A rough edit but felt cute - might delete later.
An interviewee asked me recently, nice to see your client work, what about your own work and style - can you show a bit on that?
I realized, I haven't been asked that in awhile! At Uni, I remember I described myself more on the minimalist side and was in love with Dutch design and Swiss design. More Dutch design because of its playfulness. I also got from peers/teachers that there's a common use of linear elements and colorfulness. (I did use a lot of string/yarn for my designs and installations) I was also challenged back in the day with budget limits as a student. I couldn't justify buying the good paint or these lights that I thought could truly convey my "artist statement". In a way, it allowed me to think lean, be resourceful and think outside the box. (No lights? How about glow in the dark paint?!) But now though, what's my style as a designer that illustrates me, my soul, my ethos - not my clients'. Initially, I showed him a few experimental illustrations I did last year when I did some index card studies. They were bold colors, flowing forms, slightly non-sensical - I was just playing with visual textures. Experimental. However, it didn't feel sufficient - it wasn't enough to showcase who I am, but I feel like that's a long discussion. Definitely not enough time during an unstructured 30 min initial call interview. How do I show that and how does it balance with my client work or is it okay for it to be completely different?
As a wee little design student, I fell in love with installations. Activating a space that was once empty with no narrative you wouldn't even think twice about it, and then the next it could be filled with strong resonating content and stories or just activating your senses, different from your everyday life. This was before murals were a trend and before ad agencies did so many experiential advertising like I remember when Droga5 agency's JayZ Decoded campaign was such a big deal (I mean as it should). What I wanted to do and one of my idols is Ann Hamilton. I think I asked a professor how do people do these installations and have a career in it? I remember the answer was surrounded around fellowships and grants. Basically, I interpreted it as the classic starving artist route. Being raised by strict Asian parents, that route was a no-go. I mean I'm already a huge rebel for even thinking of going to get my BFA. I even snuck in Architecture school as a possible major in my college search just to attempt to keep things normal-ish and show my parents that I'm thinking of somewhat of a fruitful future. Lately, I keep coming back to why I even got into the passion which was drawing and painting. Before, being an illustrator in my eyes had always been maybe a children's book illustrator or doing poster art which is also the starving artist route, but nowadays, there's way more plausible and fruitful avenues and I think has a wider audience especially with social media. Maybe it's just a trend... Well regardless, as we get more integrated with lifestyles surrounded by data and tech, we'll need to hang on to what's most human. Though saying that, there's AI that can regurgitate a Rembrandt in seconds. But that's the keyword, regurgitate. We need to keep creating more human things or things that activate human senses, feelings, and support our emotional intelligence. "Designing is the first signal of human intention" and I think we'll continue to learn what that means as we further define AI and understand all of the 4th industrial revolution's data.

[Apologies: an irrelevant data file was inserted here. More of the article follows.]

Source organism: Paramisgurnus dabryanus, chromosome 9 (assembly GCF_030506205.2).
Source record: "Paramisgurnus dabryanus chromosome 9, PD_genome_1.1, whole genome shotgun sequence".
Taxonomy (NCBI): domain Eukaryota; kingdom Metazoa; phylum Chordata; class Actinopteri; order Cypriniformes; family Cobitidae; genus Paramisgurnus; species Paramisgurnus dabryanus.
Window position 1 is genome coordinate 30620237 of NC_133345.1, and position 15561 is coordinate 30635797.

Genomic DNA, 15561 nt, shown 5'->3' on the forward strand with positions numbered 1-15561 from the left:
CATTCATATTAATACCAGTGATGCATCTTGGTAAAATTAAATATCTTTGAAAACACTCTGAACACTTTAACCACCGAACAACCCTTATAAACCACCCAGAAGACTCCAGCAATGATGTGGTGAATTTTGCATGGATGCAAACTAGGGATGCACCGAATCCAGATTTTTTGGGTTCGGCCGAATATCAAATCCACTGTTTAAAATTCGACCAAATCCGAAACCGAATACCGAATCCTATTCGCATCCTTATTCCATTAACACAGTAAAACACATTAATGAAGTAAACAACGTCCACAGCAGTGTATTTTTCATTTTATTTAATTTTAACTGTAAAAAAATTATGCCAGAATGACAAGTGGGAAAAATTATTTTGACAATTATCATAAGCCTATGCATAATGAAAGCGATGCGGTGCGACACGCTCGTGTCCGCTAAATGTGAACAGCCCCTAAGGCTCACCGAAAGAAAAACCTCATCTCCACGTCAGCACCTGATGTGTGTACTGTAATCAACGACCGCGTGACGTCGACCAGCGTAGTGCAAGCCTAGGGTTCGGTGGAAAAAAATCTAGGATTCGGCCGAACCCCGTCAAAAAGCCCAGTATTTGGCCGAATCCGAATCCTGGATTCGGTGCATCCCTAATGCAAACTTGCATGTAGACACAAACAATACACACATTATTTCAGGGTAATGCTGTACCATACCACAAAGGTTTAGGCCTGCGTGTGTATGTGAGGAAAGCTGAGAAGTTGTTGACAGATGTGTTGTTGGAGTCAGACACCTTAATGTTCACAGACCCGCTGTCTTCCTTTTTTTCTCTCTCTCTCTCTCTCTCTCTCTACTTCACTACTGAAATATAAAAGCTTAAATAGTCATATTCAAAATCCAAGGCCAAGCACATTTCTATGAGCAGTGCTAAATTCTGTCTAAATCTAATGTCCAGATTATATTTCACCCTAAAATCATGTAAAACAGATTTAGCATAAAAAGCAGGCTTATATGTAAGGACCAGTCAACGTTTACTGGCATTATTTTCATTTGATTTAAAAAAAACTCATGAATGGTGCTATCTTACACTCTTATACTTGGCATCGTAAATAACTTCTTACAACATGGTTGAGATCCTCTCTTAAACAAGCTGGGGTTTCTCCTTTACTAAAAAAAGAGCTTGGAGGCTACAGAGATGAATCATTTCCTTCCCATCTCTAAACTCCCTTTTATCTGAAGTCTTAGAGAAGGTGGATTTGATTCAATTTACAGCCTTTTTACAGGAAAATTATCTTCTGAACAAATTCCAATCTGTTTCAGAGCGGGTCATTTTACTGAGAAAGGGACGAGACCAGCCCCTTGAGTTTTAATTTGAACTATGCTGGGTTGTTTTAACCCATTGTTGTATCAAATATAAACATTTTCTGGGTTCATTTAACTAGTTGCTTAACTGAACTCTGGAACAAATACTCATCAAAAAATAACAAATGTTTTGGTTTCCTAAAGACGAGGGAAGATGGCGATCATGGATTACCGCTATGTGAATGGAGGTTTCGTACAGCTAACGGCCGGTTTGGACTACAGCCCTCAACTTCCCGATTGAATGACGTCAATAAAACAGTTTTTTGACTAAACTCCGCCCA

Ok, end rant; basically, I'm going to make an effort to post illustrations/doodles/whatever I create for fun on here. They probably won't make much sense, but with time, I'm hoping I'll be able to find a thread or pattern or something that'll help guide me and formulate a concept/mission statement.
This color palette is inspired from my wedding planning boards galore. Probably from some blog or some pinterest that called it a jewel palette. I expanded from it, but liked this kind of Dr Seuss world. Originally it was one landscape, but I found a better focus and better moments when cropped.